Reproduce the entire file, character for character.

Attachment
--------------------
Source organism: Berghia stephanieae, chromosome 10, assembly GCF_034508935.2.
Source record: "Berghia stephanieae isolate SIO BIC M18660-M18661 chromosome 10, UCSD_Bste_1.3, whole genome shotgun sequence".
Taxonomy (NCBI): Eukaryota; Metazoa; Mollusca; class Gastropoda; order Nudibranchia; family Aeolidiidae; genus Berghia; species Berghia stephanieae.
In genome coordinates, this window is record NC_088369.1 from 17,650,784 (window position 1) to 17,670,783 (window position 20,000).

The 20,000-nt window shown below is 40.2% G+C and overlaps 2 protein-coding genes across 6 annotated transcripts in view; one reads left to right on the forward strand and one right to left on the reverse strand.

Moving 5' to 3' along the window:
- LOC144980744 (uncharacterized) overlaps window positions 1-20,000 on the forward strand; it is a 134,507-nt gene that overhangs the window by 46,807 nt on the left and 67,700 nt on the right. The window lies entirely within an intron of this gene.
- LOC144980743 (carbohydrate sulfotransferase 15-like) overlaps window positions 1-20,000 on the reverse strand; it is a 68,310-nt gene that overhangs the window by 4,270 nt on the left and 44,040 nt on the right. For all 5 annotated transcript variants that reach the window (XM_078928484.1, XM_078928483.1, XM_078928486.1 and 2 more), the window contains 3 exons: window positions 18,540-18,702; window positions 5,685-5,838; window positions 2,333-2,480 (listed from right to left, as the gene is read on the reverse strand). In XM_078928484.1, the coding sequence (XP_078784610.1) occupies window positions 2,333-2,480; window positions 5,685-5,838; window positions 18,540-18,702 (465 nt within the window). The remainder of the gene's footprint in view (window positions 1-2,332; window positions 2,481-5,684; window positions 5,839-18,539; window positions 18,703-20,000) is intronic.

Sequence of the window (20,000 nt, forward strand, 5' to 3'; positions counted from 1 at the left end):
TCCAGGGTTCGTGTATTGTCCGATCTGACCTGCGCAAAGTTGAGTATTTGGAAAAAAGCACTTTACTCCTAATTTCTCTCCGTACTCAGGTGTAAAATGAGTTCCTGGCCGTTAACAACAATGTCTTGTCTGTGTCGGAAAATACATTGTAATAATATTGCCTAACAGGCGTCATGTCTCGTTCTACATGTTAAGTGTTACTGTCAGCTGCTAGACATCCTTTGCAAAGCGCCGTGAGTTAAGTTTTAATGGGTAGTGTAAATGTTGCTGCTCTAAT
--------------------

Source organism: Berghia stephanieae, chromosome 10, assembly GCF_034508935.2.
Source record: "Berghia stephanieae isolate SIO BIC M18660-M18661 chromosome 10, UCSD_Bste_1.3, whole genome shotgun sequence".
Taxonomy (NCBI): Eukaryota; Metazoa; Mollusca; class Gastropoda; order Nudibranchia; family Aeolidiidae; genus Berghia; species Berghia stephanieae.
In genome coordinates, this window is record NC_088369.1 from 17,650,784 (window position 1) to 17,670,783 (window position 20,000).

The 20,000-nt window shown below is 40.2% G+C and overlaps 2 protein-coding genes across 6 annotated transcripts in view; one reads left to right on the forward strand and one right to left on the reverse strand.

Moving 5' to 3' along the window:
- LOC144980744 (uncharacterized) overlaps window positions 1-20,000 on the forward strand; it is a 134,507-nt gene that overhangs the window by 46,807 nt on the left and 67,700 nt on the right. The window lies entirely within an intron of this gene.
- LOC144980743 (carbohydrate sulfotransferase 15-like) overlaps window positions 1-20,000 on the reverse strand; it is a 68,310-nt gene that overhangs the window by 4,270 nt on the left and 44,040 nt on the right. For all 5 annotated transcript variants that reach the window (XM_078928484.1, XM_078928483.1, XM_078928486.1 and 2 more), the window contains 3 exons: window positions 18,540-18,702; window positions 5,685-5,838; window positions 2,333-2,480 (listed from right to left, as the gene is read on the reverse strand). In XM_078928484.1, the coding sequence (XP_078784610.1) occupies window positions 2,333-2,480; window positions 5,685-5,838; window positions 18,540-18,702 (465 nt within the window). The remainder of the gene's footprint in view (window positions 1-2,332; window positions 2,481-5,684; window positions 5,839-18,539; window positions 18,703-20,000) is intronic.

Sequence of the window (20,000 nt, forward strand, 5' to 3'; positions counted from 1 at the left end):
TCCAGGGTTCGTGTATTGTCCGATCTGACCTGCGCAAAGTTGAGTATTTGGAAAAAAGCACTTTACTCCTAATTTCTCTCCGTACTCAGGTGTAAAATGAGTTCCTGGCCGTTAACAACAATGTCTTGTCTGTGTCGGAAAATACATTGTAATAATATTGCCTAACAGGCGTCATGTCTCGTTCTACATGTTAAGTGTTACTGTCAGCTGCTAGACATCCTTTGCAAAGCGCCGTGAGTTAAGTTTTAATGGGTAGTGTAAATGTTGCTGCTCTAAT